I must have been about nineteen. The local record store in my town had closed down. I had to drive out of town about forty-five minutes, to a bigger city, to buy my vinyl. It was before I found Spinners, the shop where I would go whenever I ditched whatever college class I was ditching. Thus, I was hanging out at a Tower Records. There is nothing wrong with Tower Records except for the fact that it was impersonal. I didn’t really have a relationship with any of the clerks. There was no one to make suggestions as to what I should buy. There was no one who worked there that I thought knew more about music than I did. I wasn’t one of those cool guys that would strike up a conversation willingly with a clerk or another patron. I preferred to wallow in my own musical interest. That was until I met Amber.

Amber was the only female clerk at the store. Female record store clerks get treated one of two ways. Either they are scrutinized and tested for being a female in a hobby consisting primarily of nerdy guys. Or, every guy in the place fawns over them because they assume that if she saw the size of their record collection, she would drop her pants. I think deep inside, real record nerds know this isn’t true though. I’m not really a gamer. I enjoy a little Mario Brothers now and then, but that’s the extent of it for me. With that being said, I’ve read, but have not personally experienced, that there is a lot of sexism in the gaming community. I think there is a parallel here when it comes to record collecting. I know Amber took her fair share of shit from record snobs. I once heard a guy try to quiz her to see if she knew who Jobriath was. The truth is, no one needs to know who Jobriath is.

Most of the time though, Amber fell into the other camp. Guys tripped over themselves to speak with her. She was short, with jet black hair, bright red lipstick, and tattoos. She was a great combination of edgy and cute. I wasn’t one of those guys who tripped over her. It wasn’t that I wasn’t attracted to her, but I knew she wouldn’t be attracted to me. I just admired her from afar. One day, while I was shopping, I wore a New York Dolls t-shirt. I love the Dolls first two albums. They maintain that right amount of punk and sleazy glamour. Apparently, the New York Dolls peaked Amber’s interest, and she started to talk to me. Specifically, she informed me that if I liked the Dolls, I had to buy guitarist Johnny Thunder’s solo album So Alone. I was apprehensive. I had tried to listen to Johnny Thunders once before by buying a Greatest Hits collection. His work didn’t grab me. In fact, a lot of the songs seemed half assed and uneven. I couldn’t muster a no, so I picked up So Alone on CD.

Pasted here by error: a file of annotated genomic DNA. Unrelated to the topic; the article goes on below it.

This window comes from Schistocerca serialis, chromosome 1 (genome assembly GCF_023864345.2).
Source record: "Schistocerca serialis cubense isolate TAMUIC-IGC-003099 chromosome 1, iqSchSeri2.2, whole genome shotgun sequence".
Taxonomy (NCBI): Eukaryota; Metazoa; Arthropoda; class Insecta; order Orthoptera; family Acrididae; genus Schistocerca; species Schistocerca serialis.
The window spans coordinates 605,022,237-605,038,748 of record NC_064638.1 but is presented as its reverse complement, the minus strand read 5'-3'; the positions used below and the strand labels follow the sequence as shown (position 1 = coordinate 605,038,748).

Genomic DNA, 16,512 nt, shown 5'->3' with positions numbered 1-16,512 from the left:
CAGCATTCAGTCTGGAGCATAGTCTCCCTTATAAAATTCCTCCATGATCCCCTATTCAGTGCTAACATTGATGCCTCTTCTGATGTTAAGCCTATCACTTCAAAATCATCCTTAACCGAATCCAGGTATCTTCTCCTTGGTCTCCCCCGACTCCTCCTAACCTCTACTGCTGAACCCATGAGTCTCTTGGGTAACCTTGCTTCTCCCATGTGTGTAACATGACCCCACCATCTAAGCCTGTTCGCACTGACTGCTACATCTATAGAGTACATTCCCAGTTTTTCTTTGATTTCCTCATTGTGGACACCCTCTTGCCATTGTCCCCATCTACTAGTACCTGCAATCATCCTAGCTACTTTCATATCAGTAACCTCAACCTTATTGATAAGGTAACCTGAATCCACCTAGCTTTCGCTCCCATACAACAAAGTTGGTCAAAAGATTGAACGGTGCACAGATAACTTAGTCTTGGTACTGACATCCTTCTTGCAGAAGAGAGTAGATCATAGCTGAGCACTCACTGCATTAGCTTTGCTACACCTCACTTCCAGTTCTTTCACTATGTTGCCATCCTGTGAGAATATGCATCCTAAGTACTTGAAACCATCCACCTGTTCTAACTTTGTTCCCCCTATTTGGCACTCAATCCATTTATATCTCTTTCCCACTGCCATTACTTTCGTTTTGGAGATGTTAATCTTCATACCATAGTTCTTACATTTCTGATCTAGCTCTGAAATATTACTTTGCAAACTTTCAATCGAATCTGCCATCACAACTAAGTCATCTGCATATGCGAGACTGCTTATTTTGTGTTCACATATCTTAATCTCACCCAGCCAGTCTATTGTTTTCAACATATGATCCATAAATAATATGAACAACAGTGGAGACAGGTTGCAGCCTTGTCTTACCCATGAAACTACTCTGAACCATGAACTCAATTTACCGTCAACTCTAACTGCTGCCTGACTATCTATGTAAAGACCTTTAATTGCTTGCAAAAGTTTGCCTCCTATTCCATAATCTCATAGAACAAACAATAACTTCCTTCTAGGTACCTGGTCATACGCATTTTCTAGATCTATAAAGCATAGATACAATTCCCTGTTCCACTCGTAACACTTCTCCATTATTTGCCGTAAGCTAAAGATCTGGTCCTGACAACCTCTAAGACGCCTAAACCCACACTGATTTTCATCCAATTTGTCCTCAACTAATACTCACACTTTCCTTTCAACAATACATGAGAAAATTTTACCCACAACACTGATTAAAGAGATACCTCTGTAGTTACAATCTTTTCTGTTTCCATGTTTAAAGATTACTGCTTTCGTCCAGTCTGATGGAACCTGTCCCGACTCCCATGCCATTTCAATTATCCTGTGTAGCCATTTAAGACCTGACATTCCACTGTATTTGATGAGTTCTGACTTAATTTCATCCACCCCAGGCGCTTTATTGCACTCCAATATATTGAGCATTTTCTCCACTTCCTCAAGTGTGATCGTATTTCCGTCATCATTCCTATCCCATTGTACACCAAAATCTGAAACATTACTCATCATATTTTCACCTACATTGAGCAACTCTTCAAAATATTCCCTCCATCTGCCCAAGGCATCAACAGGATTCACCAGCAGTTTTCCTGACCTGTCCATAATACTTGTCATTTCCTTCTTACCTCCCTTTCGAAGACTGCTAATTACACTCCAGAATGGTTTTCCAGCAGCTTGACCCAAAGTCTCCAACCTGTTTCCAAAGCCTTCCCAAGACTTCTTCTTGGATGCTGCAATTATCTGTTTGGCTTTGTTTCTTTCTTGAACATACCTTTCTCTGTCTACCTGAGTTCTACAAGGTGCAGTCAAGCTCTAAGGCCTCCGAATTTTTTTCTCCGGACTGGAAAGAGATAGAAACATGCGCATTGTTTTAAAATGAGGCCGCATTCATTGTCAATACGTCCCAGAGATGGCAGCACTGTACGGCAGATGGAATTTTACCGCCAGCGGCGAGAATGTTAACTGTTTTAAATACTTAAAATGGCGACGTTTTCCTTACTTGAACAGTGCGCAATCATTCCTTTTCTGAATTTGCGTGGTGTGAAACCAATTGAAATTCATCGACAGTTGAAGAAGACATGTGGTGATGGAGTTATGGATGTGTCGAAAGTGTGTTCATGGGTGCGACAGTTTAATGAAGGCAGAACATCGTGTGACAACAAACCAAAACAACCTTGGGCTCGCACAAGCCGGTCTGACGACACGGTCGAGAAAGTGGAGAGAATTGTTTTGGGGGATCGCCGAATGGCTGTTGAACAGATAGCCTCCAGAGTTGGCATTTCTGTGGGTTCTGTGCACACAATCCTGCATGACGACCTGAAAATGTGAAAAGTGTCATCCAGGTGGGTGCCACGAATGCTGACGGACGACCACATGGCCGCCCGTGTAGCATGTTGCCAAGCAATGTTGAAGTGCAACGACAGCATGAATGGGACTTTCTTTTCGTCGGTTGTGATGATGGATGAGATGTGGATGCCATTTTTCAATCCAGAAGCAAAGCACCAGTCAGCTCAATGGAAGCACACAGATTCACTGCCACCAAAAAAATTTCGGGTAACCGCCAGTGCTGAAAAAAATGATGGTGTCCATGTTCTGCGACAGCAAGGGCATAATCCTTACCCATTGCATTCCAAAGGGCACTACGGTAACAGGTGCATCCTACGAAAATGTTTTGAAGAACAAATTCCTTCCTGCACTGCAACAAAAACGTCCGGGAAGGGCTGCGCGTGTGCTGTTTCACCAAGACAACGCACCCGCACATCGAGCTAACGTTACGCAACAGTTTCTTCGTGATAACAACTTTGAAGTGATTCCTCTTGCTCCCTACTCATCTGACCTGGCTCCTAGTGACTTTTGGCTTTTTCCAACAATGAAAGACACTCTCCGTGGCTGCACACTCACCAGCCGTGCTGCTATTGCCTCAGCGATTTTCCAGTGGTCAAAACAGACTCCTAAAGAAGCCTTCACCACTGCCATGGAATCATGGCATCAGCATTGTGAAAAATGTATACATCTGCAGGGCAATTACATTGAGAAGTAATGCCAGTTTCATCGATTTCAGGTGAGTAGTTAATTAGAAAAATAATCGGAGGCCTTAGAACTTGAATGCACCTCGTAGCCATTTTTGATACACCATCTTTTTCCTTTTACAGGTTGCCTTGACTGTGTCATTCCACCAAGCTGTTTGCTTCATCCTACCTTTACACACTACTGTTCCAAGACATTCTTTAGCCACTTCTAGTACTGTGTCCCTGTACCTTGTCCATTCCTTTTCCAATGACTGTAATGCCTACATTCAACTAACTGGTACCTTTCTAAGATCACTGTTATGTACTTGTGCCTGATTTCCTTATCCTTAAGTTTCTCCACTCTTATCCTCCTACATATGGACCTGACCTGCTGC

I put off listening to the album for a few weeks. I even went back to Tower, and when Amber asked me if I’d listened to it, I lied and told her yes. Finally, I threw the album in my player, and from the first jagged sound of Thunder’s guitar on the cover of “Pipeline,” I was hooked. Every track grabbed my attention and rattled my brain. There was the acoustic ballad, “You Can’t Put Your Arms Around a Memory,” that documented Thunder’s attempts at a straight life along with his repeated failures. There was the gloriously sloppy covers of the Chantay’s song, “Give Him a Great Big Kiss,” with doo-wop female backing vocals. There was “Daddy Rollin’ Stone” that features Phil Lynott, from Thin Lizzy, on bass and vocals. There was “London Boys” which is a scathing indictment of the Sex Pistols. Thunders even go so far as to call the Pistols “sad little puppets.” My favorite track has to be Thunder’s cover of the New York Dolls’ song “Subway Train.” Thunders version of the song communicated a sad longing that was never fully realized in the New York Dolls’ version.

The album tells the story of a man looking for redemption but struggling with the addiction trap he had created for himself. It’s a punk sob story. Thunder’s guitar playing is sharp and edgy. His vocals are snarled and snotty, but they are the most cohesive vocals Thunders would ever lay down. In fact, Thunders would never live up to the promise of So Alone. Every other album is uneven and sloppy. Essentially, the rest of Thunder’s solo material is the musical equivalent of a drunk guy falling down the stairs.

I would love to have a great ending to this story where I won the girl, but this is the real world. I never won the girl. I never asked her out. Every time I listen to the album, I think of her, but I know that it was for the best. Eventually, I was able to track down a copy album on vinyl. The cover shows Thunders, sprawled out on a chair in the corner of a room. The cover speaks of the same lonely desperation that permeates the album as a whole. So Alone is a tragically beautiful punk masterpiece. An original copy of the album can run you about $50. Thankfully, So Alone has been repressed recently on barf splatter color vinyl and will run you about $30.